Graham-Miller v. Nationstar Mortgage LLC et al

Filing 45

ORDER granting 7 Defendants' Motion to Dismiss and granting 8 Defendants' Motion to Dismiss. IT IS FURTHER ORDERED granting 25 Plaintiff's Alternative Motion for More Definite Statement, which the Court has construed as a moti on to amend. Plaintiff shall have 20 days from the date of this Order to file an amended complaint. The Clerk shall dismiss this case with prejudice if Plaintiff fails to comply. IT IS FURTHER ORDERED denying 23 Plaintiff's Motion to Review the Authentication of Official Documents Related to Fraud and denying 34 Plaintiff's Motion to Review Notary Public Oath and Certificate of Filing for Authentication. Signed by Judge James A Teilborg on 2/8/12.(LSP)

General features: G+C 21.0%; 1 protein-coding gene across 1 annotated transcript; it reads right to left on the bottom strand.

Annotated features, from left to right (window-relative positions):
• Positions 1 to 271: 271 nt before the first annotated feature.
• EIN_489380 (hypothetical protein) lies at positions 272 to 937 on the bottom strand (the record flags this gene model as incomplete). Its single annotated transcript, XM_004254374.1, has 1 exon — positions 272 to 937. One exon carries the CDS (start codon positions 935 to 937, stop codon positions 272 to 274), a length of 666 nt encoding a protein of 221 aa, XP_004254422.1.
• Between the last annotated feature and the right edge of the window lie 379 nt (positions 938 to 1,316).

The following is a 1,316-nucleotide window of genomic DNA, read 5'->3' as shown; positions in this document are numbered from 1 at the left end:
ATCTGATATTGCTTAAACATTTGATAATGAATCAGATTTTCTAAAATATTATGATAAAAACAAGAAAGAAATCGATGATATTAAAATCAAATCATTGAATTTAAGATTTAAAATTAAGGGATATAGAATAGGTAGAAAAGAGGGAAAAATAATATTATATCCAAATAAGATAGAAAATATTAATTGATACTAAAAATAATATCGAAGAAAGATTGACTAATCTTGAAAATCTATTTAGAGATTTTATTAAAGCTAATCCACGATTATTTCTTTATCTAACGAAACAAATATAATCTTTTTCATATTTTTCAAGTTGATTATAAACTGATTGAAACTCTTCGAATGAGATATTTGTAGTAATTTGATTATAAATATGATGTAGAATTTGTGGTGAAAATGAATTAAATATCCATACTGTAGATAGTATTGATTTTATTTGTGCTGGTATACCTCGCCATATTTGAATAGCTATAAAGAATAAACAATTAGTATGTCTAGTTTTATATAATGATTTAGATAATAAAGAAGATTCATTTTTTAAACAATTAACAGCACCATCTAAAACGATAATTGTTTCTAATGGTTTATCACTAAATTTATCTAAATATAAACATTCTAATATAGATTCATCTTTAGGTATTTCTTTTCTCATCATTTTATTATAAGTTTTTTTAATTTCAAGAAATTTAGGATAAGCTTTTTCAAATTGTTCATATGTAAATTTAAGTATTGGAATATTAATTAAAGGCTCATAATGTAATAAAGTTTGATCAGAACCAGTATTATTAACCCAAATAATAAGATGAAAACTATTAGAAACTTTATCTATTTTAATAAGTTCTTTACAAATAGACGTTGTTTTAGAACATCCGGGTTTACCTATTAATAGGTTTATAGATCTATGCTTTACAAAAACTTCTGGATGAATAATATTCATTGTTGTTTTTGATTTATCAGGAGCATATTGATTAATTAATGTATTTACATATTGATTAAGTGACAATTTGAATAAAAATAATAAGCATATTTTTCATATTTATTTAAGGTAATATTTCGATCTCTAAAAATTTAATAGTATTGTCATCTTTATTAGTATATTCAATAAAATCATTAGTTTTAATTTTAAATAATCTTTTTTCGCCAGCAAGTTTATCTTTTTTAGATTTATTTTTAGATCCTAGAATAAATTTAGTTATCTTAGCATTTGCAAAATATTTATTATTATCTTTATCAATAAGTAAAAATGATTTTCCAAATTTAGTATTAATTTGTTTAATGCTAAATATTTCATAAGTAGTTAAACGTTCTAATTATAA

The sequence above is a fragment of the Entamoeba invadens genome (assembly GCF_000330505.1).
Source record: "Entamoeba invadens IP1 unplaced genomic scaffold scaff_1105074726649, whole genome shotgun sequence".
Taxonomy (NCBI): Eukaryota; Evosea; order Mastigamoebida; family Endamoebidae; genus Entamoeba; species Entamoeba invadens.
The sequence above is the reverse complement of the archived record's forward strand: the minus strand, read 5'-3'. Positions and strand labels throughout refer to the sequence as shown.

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1 WO 2 3 4 5 6 IN THE UNITED STATES DISTRICT COURT 7 FOR THE DISTRICT OF ARIZONA 8 9 10 11 12 13 14 15 ) ) ) Plaintiff, ) ) vs. ) ) Nationstar Mortgage LLC; Quality Loan) Service Corp.; CitiMortgage; Mortgage) Electronic Registration Systems, Inc.; and) K. Hovanian American Mortgage LLC, ) ) ) Defendants. ) Zsa Zsa Graham-Miller, No. CV11-00848-PHX-JAT ORDER 16 17 Currently pending before the Court are: 1) Motion to Dismiss, or, in the Alternative, 18 Motion for More Definite Statement (Doc. 7) filed by Defendants Nationstar Mortgage, LLC 19 (“Nationstar”), Mortgage Electronic Registration Systems, Inc. (“MERS”), and Quality Loan 20 Service Corp. (“Quality”); 2) Motion to Dismiss with Prejudice (Doc. 8) filed by Defendant 21 CitiMortgage; 3) Plaintiff’s Motion to Review the Authentication of Official Documents 22 Related to Fraud (Doc. 23); 4) Plaintiff’s Alternative Motion for More Definite Statement 23 (Doc. 25); and Plaintiff’s Motion to Review Notary Public Oath and Certificate of Filing for 24 Authentication (Doc. 34). The Court now rules on the Motions. 25 BACKGROUND 26 Defendant K. Hovanian American Mortgage LLC (“Hovanian”) made a home loan 27 (the “Loan”) to Plaintiff Zsa Zsa Graham-Miller and non-party Elbert L. Miller (collectively, 28 the “Borrowers”) in the principal amount of $268,000 on June 15, 2006. The Loan is 1 evidenced by a $268,000 note (the “Note”) executed by Borrowers and payable to Hovanian. 2 The Borrowers also executed a Deed of Trust in favor of Hovanian encumbering real 3 property located at 3546 E. Blue Ridge Way, Gilbert, Arizona (the “Property”). Defendant 4 MERS is the designated beneficiary of the Deed of Trust. Borrowers stopped making 5 payments on the note beginning September 2010. 6 MERS assigned its interest in the Deed of Trust to Defendant Nationstar on March 1, 7 2011. On that same date, Nationstar substituted Defendant Quality as the Trustee under the 8 Deed of Trust. Quality noticed a non-judicial Trustee’s Sale of the Property for June 2, 2011. 9 The Notice of Trustee’s Sale was later canceled. 10 MOTIONS TO DISMISS 11 Defendants Nationstar, MERS, and Quality moved pursuant to Rule 12(b)(6) to 12 dismiss Plaintiff’s Complaint. In the alternative, they moved for a more definite statement. 13 They argue that Plaintiff’s rambling 30-page Complaint, that does not contain any delineated 14 Counts or causes of action, is incomprehensible and fails to meet Rule 8’s pleading 15 requirements. 16 Defendant CitiMortgage also moved pursuant to Rule 12(b)(6) to dismiss the 17 Complaint. CitiMortgage argues that the only time Plaintiff even mentions CitiMortgage is 18 in the caption of the Complaint. 19 CitiMortgage asserts that it should be dismissed from this case. CitiMortgage further argues 20 that the Complaint woefully fails to meet the pleading standards and that to the extent the 21 Complaint can be read as identifying claims, those claims fail as a matter of law. Because Plaintiff makes no allegations against it, 22 A. LEGAL STANDARD 23 The Court may dismiss a complaint for failure to state a claim under Federal Rule of 24 Civil Procedure 12(b)(6) for two reasons: 1) lack of a cognizable legal theory and 2) 25 insufficient facts alleged under a cognizable legal theory. Balistreri v. Pacifica Police Dep’t, 26 901 F.2d 696, 699 (9th Cir. 1990). 27 To survive a 12(b)(6) motion for failure to state a claim, a complaint must meet the 28 requirements of Federal Rule of Civil Procedure 8(a)(2). Rule 8(a)(2) requires a “short and -2- 1 plain statement of the claim showing that the pleader is entitled to relief,” so that the 2 defendant has “fair notice of what the . . . claim is and the grounds upon which it rests.” Bell 3 Atlantic Corp. v. Twombly, 550 U.S. 544, 555 (2007)(quoting Conley v. Gibson, 355 U.S. 41, 4 47 (1957)). 5 Although a complaint attacked for failure to state a claim does not need detailed 6 factual allegations, the pleader’s obligation to provide the grounds for relief requires “more 7 than labels and conclusions, and a formulaic recitation of the elements of a cause of action 8 will not do.” Twombly, 550 U.S. at 555 (internal citations omitted). The factual allegations 9 of the complaint must be sufficient to raise a right to relief above a speculative level. Id. 10 Rule 8(a)(2) “requires a ‘showing,’ rather than a blanket assertion, of entitlement to relief. 11 Without some factual allegation in the complaint, it is hard to see how a claimant could 12 satisfy the requirement of providing not only ‘fair notice’ of the nature of the claim, but also 13 ‘grounds’ on which the claim rests.” Id. (citing 5 C. Wright & A. Miller, Federal Practice 14 and Procedure §1202, pp. 94, 95(3d ed. 2004)). 15 Rule 8’s pleading standard demands more than “an unadorned, the-defendant- 16 unlawfully-harmed-me accusation.” Ashcroft v. Iqbal, 129 S.Ct. 1937, 1949 (2009)(citing 17 Twombly, 550 U.S. at 555). A complaint that offers nothing more than naked assertions will 18 not suffice. To survive a motion to dismiss, a complaint must contain sufficient factual 19 matter, which, if accepted as true, states a claim to relief that is “plausible on its face.” Iqbal, 20 129 S.Ct. at 1949. Facial plausibility exists if the pleader pleads factual content that allows 21 the court to draw the reasonable inference that the defendant is liable for the misconduct 22 alleged. Id. Plausibility does not equal “probability,” but plausibility requires more than a 23 sheer possibility that a defendant has acted unlawfully. Id. “Where a complaint pleads facts 24 that are ‘merely consistent’ with a defendant’s liability, it ‘stops short of the line between 25 possibility and plausibility of entitlement to relief.’” Id. (citing Twombly, 550 U.S. at 557). 26 In deciding a motion to dismiss under Rule 12(b)(6), the Court must construe the facts 27 alleged in the complaint in the light most favorable to the drafter of the complaint and the 28 Court must accept all well-pleaded factual allegations as true. See Shwarz v. United States, -3- 1 234 F.3d 428, 435 (9th Cir. 2000). Nonetheless, the Court does not have to accept as true 2 a legal conclusion couched as a factual allegation. Papasan v. Allain, 478 U.S. 265, 286 3 (1986). 4 In Arizona, courts assess the sufficiency of a claim under Arizona Rule of Civil 5 Procedure 8, which mirrors Federal Rule of Civil Procedure 8.1 Cullen v. Auto-Owners Ins. 6 Co., 189 P.3d 344, 346 (Ariz. banc 2008). Arizona courts follow a notice pleading standard. 7 Id. Under that standard, a pleading must give the adverse party fair notice of the nature and 8 basis of the claim and indicate generally the type of litigation involved. Id. 9 If a pleading does not meet the standards of Rule 8, a party may move to dismiss for 10 failure to state a claim pursuant to Arizona Rule of Civil Procedure 12(b)(6). When deciding 11 a Rule 12(b)(6) motion, Arizona courts consider only the pleading itself and the well-pleaded 12 allegations contained therein. Id. The courts assume the truth of all well-pleaded factual 13 allegations and reasonable inferences therefrom. Id. “Because Arizona courts evaluate a 14 complaint’s well-pled facts, mere conclusory statements are insufficient to state a claim upon 15 which relief can be granted . . . a complaint that states only legal conclusions . . . does not 16 satisfy Arizona’s notice pleading standard under Rule 8.” Id. 17 Arizona courts did not adopt the Supreme Court’s admonition in Conley v. Gibson, 18 355 U.S. 41 (1957) that complaints should not be dismissed unless it appears beyond doubt 19 that the plaintiff could prove no set of facts in support of her claim. Id. at 346-47. Arizona 20 trial courts may not speculate about hypothetical facts that might entitle a plaintiff to relief. 21 Id. at 347. Instead, they are limited to considering the well-pleaded allegations and 22 reasonable inferences from those allegations. Id. 23 24 25 26 1 27 28 The Court notes that Plaintiff filed her Complaint in Arizona state court, which has not adopted Twombly. The Court does not need to decide which pleading standard applies, federal or state, because the Complaint fails to state a claim under either standard. -4- 1 B. 2 Plaintiff’s Complaint fails to meet either the federal pleading standard, as annunciated 3 in Twombly and Iqbal, or the Arizona notice pleading standard. First, Plaintiff never clearly 4 identifies what her causes of action might be. She mentions several statutory sections and 5 rules, but never alleges how any of the Defendants violated those statutes or rules. In fact, 6 the only Defendant that Plaintiff even discusses in the Complaint is Nationstar. The 7 Complaint certainly does not give fair notice of the basis for her claims. ANALYSIS AND CONCLUSION 8 Second, and more importantly, courts have rejected all the causes of action that 9 Plaintiff appears to attempt to allege. Although difficult to discern from Plaintiff’s scattered 10 allegations, Plaintiff seems to be alleging some claims typically attmepted in mortgage 11 foreclosure litigation: Nationstar is not the holder in due course of the Note (“show me the 12 note”); the Note and the Deed of Trust were impermissibly separated; the lender did not lend 13 actual money, just credit (“vapor money”); and wrongful foreclosure. 14 The main thrust of Plaintiff’s Complaint appears to be that Nationstar cannot produce 15 the original Note and therefore is not a “holder in due course” under the UCC. Courts have 16 repeatedly rejected this argument. See, e.g., Hogan v. Wash. Mut. Bank, 261 P.3d 445, 448- 17 49 (Ariz. Ct. App. 2011); Diessner v. Mortgage Elec. Registration Sys., 618 F.Supp.2d 1184, 18 1187-88 (D. Ariz. 2009). Any attempt to state a claim based on Defendants’ inability to 19 produce the original Note therefore fails as a matter of law. 20 This Court also has rejected attempts to state a claim for impermissible separation of 21 a promissory note from a deed of trust. Owens v. Reconstruct Co., 2011 WL 3684473 *3 (D. 22 Arizona August 23, 2011)(citing Maxa v. Countrywide Loans, Inc., 2010 WL 2836958 *4 23 (D. Arizona July 19, 2010)). The Court has found no Arizona authority suggesting that a 24 trustee must produce both the promissory note and the deed of trust together before the 25 trustee can foreclose. Any attempt to state a claim for separation of Plaintiff’s Note and 26 Deed of Trust therefore fails. 27 Any attempt to state a “vapor money” claim similarly fails. Proponents of the vapor 28 money theory argue that home mortgages are not enforceable because banks do not loan -5- 1 actual money. Vollmer v. Present, 2011 WL 11415 *6 (D. Arizona January 4, 2011). Courts 2 in this District universally have rejected this argument. See, e.g., Vollme, 2011 WL 11415 3 at *6; Owens, 2011 WL at *3. 4 Plaintiff entitled her complaint, “Unlawful Foreclosure.” (Doc. 1-1.) The Court 5 therefore assumes that Plaintiff is attempting to allege the tort of wrongful foreclosure. 6 Arizona state courts have not yet recognized a wrongful foreclosure action. Cervantes v. 7 Countrywide Home Loans, Inc., 656 F.3d 1034, 1043 (9th Cir. 2011). But to the extent the 8 cause of action even exists in Arizona, the cause is not ripe until a foreclosure sale has 9 occurred. Id. at 1043-44; Jones v. Bank of Am., 2010 WL 2228517, at *3 (D. Ariz. June, 1, 10 2010). Because no Trustee Sale has occurred here, Plaintiff cannot possibly state a claim for 11 wrongful foreclosure. 12 Plaintiff’s Complaint does not satisfy the pleading requirements of either Federal or 13 Arizona Rule of Civil Procedure 8. Additionally, to the extent the Court generously 14 construes Plaintiff’s allegations as articulating legal theories, those legal theories fail as a 15 matter of law. The Court therefore will grant the Motions to Dismiss. 16 ALTERNATIVE MOTION FOR MORE DEFINITE STATEMENT 17 Plaintiff filed a pleading that she captioned “Alternative Motion for More Definite 18 Statement.” (Doc. 25.) In the pleading, Plaintiff states that she “submits this motion to 19 change the original motion ‘Unlawful Disclosure’ to ‘Common Law Fraud.’” (Id. p.1.) The 20 Court construes this pleading as a motion to amend the Complaint. In the pleading, Plaintiff 21 specifies that she is “only changing the motion and would like to keep all original documents 22 filed in the original case in the Superior Court of the State of Arizona . . . as supporting 23 documentation.” (Id. p.2.) 24 The Court initially notes that Plaintiff’s motion is procedurally improper because she 25 did not submit a copy of the proposed amended complaint as required by Local Rule of Civil 26 Procedure 15.1. Cervantes, 656 F.3d at 1043 (holding the plaintiffs’ motion to amend was 27 procedurally improper because it was made orally and they did not submit a copy of the 28 proposed amended pleadings). Nonetheless, the Court will consider the motion. -6- 1 The Court should freely give leave to amend “when justice so requires.” Fed. R. Civ. 2 P. 15(a)(2). Whether to grant a motion to amend depends on the following factors: (1) undue 3 delay, (2) bad faith, (3) prejudice to the opposing party, (4) futility of amendment, and (5) 4 whether plaintiff has previously amended his complaint. Western Shoshone Nat. Council v. 5 Molini, 951 F.2d 200, 204 (9th Cir. 1991). The most important of these factors is prejudice 6 to the opposing party. U.S. v. Pend Oreille Public Utility Dist., No. 1, 926 F.2d 1502, 1511 7 (9th Cir. 1991). 8 Defendants have not argued that Plaintiff acted with undue delay or in bad faith in 9 requesting to change her claim from wrongful foreclosure to common law fraud. Nor do 10 Defendants argue they will be prejudiced if the Court allows Plaintiff to amend her 11 Complaint, which is the most important factor. And Plaintiff has not amended her Complaint 12 previously. 13 Defendants do argue that amendment would be futile. They argue Plaintiff cannot 14 state a claim for fraud. Although the Court suspects that is true, the Court cannot say with 15 certainty that amendment would be futile. Moreover, Plaintiff initially filed her Complaint 16 in state court, where she did not anticipate having to meet federal standards. Because 17 Defendants have not demonstrated prejudice and because the Court cannot say with certainty 18 that amendment would be futile, the Court will allow Plaintiff to file an amended complaint. 19 But Plaintiff’s amended complaint must make clear her allegations in short, plain 20 statements in the manner required by Rule 8 of the Federal Rules of Civil Procedure. And 21 Plaintiff must make specific allegations against each Defendant. She cannot simply name 22 a Defendant in the caption, then never allege any wrongdoing by that Defendant. 23 Moreover, Plaintiff is cautioned not to simply re-allege the legal theories that the 24 Court in this Order found fail to state a claim, i.e., show me the note, vapor money, 25 separation of the note and deed, wrongful foreclosure. The Court further cautions Plaintiff 26 that if she wants to allege fraud claims, she must do so with the specificity required by Rule 27 9(b). “In alleging fraud or mistake, a party must state with particularity the circumstances 28 constituting fraud or mistake.” Fed.R.Civ.P. 9(b). -7- 1 The Court also notes that Plaintiff has peppered the Complaint with repetitive requests 2 for relief, admissions, production and with interrogatories. If Plaintiff amends the 3 Complaint, then she is advised to set forth her demand for relief in one place at the end of the 4 amended complaint as required by Rule 8(a)(3). Finally, Plaintiff cannot make requests for 5 admissions or requests for production in her amended complaint and cannot list questions for 6 Defendants to answer. 7 Accordingly, 8 IT IS ORDERED GRANTING Defendants’ Motions to Dismiss (Docs. 7 & 8). 9 IT IS FURTHER ORDERED GRANTING Plaintiff’s Alternative Motion for More 10 Definite Statement (Doc. 25), which the Court has construed as a motion to amend. Plaintiff 11 shall have twenty (20) days from the date of this Order to file an amended complaint that 12 complies with the Court’s directions above. If Plaintiff does not file an amended complaint 13 within twenty days of the date of this Order, the Clerk’s office shall dismiss this case with 14 prejudice without further notice. 15 IT IS FURTHER ORDERED DENYING Plaintiff’s Motion to Review the 16 Authentication of Official Documents Related to Fraud (Doc. 23) and Plaintiff’s Motion to 17 Review Notary Public Oath and Certificate of Filing for Authentication (Doc. 34) because 18 Plaintiff has not articulated a valid legal basis for her requests in those pleadings. 19 DATED this 8th day of February, 2012. 20 21 22 23 24 25 26 27 28 -8-